Since COVID-19, many people are spending time playing games, not only for fun but also to connect with others. New gamers are overwhelmed, and there is no best solution to help the people discover the games that are right for them in their current situation. Therefore, design a proficiency-focused app to inform new gamers about video games based on age-appropriateness and skills.
The goal of the project is to design a UI of a third-party game recommendation app for parents to find age-appropriate skills and games for their children.
2020, 48 hours
Sammie Kim, Charmaine Qiu
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My group mates and I first approached the prompt through creating mind maps of the type of skills a child would develop at a certain age. Since we could not cover all age levels and groups, we divided the age group into three sections -- toddlers, kindergartners, and elementary schoolers. From there, we created a series of sticky notes to visualize what parents want, how to measure a child's proficiency, different categories of assessment, and more. By the end of the meeting, we had concluded that we wanted to create an app with target age group is young children in elementary school.
We then used a flow diagram to quickly visualize how a person will interact with the app. When the person downloads the app, it will take the user to a testing page. After a child taking the test, the app have 3 main sections: Explore (aka home), Connect, and My information. Each section focuses on different service for the user. While explore section helps the user find apps that could improve on the child's skillset, connect allows the parents to connect with child development professionals, and my information reveals and keeps track of the child's testing results for the parents to look over.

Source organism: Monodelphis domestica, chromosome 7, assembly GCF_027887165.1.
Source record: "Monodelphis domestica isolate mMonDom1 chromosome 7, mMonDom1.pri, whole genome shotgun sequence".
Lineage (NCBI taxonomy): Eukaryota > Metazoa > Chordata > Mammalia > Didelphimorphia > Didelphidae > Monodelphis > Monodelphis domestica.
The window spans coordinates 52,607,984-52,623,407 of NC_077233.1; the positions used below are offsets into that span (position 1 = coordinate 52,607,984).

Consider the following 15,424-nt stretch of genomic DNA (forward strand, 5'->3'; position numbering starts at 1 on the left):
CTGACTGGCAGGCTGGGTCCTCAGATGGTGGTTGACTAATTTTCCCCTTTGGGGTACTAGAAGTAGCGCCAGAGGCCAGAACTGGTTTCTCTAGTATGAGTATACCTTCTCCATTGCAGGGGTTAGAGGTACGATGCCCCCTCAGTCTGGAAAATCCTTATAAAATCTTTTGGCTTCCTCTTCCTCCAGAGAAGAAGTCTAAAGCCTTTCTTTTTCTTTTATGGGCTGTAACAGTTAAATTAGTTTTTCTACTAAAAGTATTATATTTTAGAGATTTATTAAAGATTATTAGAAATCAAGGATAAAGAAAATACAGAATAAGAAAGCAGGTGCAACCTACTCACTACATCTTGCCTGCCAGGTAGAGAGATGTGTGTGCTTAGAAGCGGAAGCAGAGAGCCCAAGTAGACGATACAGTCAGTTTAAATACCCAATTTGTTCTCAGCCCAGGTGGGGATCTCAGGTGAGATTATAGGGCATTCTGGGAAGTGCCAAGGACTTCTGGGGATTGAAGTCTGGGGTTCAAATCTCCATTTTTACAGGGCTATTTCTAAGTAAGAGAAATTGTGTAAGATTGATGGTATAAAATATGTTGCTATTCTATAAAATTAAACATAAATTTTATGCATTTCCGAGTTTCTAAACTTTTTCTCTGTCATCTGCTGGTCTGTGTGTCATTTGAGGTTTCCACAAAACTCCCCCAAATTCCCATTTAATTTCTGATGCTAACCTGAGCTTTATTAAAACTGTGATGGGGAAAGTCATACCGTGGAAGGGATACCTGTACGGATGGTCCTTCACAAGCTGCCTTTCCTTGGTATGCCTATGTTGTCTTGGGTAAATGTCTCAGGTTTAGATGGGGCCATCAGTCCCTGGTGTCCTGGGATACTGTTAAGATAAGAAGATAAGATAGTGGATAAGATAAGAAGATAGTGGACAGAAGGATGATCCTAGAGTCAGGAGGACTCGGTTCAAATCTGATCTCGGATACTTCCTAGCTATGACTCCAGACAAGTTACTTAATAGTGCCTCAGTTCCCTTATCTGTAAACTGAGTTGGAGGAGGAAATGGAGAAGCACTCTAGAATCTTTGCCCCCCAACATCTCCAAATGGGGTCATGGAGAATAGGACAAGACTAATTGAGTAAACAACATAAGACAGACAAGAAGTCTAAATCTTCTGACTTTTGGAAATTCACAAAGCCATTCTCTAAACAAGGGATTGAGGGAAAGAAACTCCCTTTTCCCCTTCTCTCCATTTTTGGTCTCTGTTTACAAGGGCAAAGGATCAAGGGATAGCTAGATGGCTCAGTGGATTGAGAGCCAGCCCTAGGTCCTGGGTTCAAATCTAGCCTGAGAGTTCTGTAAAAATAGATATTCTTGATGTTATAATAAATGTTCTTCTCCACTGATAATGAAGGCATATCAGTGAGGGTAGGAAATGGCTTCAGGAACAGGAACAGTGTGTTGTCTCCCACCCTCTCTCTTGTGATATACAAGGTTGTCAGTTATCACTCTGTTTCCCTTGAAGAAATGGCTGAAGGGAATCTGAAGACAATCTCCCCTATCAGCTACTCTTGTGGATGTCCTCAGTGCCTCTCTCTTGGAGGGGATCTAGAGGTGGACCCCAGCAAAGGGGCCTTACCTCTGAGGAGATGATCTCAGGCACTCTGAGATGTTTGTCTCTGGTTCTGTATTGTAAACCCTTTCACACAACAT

So what kind of skillset is the app measuring? The app measures the child's problem-solving skills, creativity, motor skills, multi-tasking skills, and knowledge through various fun non-verbal quiz offered at the start of each month.
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02. Frames + Designs
Based on the concept, my group mates and I then designed a wireframe to visualize the app before fully designing it. During this process, we decided on the color scheme, visual language, and cohesiveness of the app's system.
To make the app more child-friendly and exciting, my group mates and I decided to create a set of illustrations that would go inside the app. The image on the left are the illustrations I drew within the 48-hour design challenge to add a more bubbly look to the app.
We then added colors, specified each page's content, and made detail adjustments to the existing wireframe. We focused on designing an experience that is intuitive and meaningful for the parents. The overall frames and interaction maps are down below.
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03. Final UI
The video above is a walk through of the final UI of the app, PlayPop.
Down below are the GIFs of a user interacting with the app. The app focuses on recommending educational apps and reflecting on the child's progress within the assessment categories.
After completing the 48 hour design challenge, there are still elements I wish I got to change or edit to make the app more realistic. For example, I wish I had the time to nit-pick the transition between each page. Yet, I learned valuable lessons I would not learn elsewhere during this design challenge. I am excited to apply those skills I have learned on future projects!
This project received Honorable Mention for 2020 Adobe Creative Jam + Activision.
You can explore PlayPop here.